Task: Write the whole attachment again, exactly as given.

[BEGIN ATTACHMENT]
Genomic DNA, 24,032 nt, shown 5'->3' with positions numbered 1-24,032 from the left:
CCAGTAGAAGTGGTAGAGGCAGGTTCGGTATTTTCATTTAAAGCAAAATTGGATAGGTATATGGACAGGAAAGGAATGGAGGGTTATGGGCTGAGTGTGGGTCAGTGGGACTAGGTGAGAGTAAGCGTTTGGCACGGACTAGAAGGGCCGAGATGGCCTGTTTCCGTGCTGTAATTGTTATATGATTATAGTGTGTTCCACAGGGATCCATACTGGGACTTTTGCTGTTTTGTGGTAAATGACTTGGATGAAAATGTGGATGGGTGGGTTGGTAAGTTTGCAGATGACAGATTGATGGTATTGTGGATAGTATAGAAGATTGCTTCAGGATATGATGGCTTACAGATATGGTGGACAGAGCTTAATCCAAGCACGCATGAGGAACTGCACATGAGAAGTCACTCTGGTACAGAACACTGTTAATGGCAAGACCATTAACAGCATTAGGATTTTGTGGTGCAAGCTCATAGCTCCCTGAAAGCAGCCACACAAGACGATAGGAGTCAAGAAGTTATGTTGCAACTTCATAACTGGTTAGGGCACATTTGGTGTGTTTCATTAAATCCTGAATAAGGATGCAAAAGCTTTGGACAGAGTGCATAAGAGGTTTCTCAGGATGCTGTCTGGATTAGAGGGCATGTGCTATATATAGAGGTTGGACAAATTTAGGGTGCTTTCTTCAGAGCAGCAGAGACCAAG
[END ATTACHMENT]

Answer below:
Genomic DNA, 24,032 nt, shown 5'->3' with positions numbered 1-24,032 from the left:
CCAGTAGAAGTGGTAGAGGCAGGTTCGGTATTTTCATTTAAAGCAAAATTGGATAGGTATATGGACAGGAAAGGAATGGAGGGTTATGGGCTGAGTGTGGGTCAGTGGGACTAGGTGAGAGTAAGCGTTTGGCACGGACTAGAAGGGCCGAGATGGCCTGTTTCCGTGCTGTAATTGTTATATGATTATAGTGTGTTCCACAGGGATCCATACTGGGACTTTTGCTGTTTTGTGGTAAATGACTTGGATGAAAATGTGGATGGGTGGGTTGGTAAGTTTGCAGATGACAGATTGATGGTATTGTGGATAGTATAGAAGATTGCTTCAGGATATGATGGCTTACAGATATGGTGGACAGAGCTTAATCCAAGCACGCATGAGGAACTGCACATGAGAAGTCACTCTGGTACAGAACACTGTTAATGGCAAGACCATTAACAGCATTAGGATTTTGTGGTGCAAGCTCATAGCTCCCTGAAAGCAGCCACACAAGACGATAGGAGTCAAGAAGTTATGTTGCAACTTCATAACTGGTTAGGGCACATTTGGTGTGTTTCATTAAATCCTGAATAAGGATGCAAAAGCTTTGGACAGAGTGCATAAGAGGTTTCTCAGGATGCTGTCTGGATTAGAGGGCATGTGCTATATATAGAGGTTGGACAAATTTAGGGTGCTTTCTTCAGAGCAGCAGAGACCAAG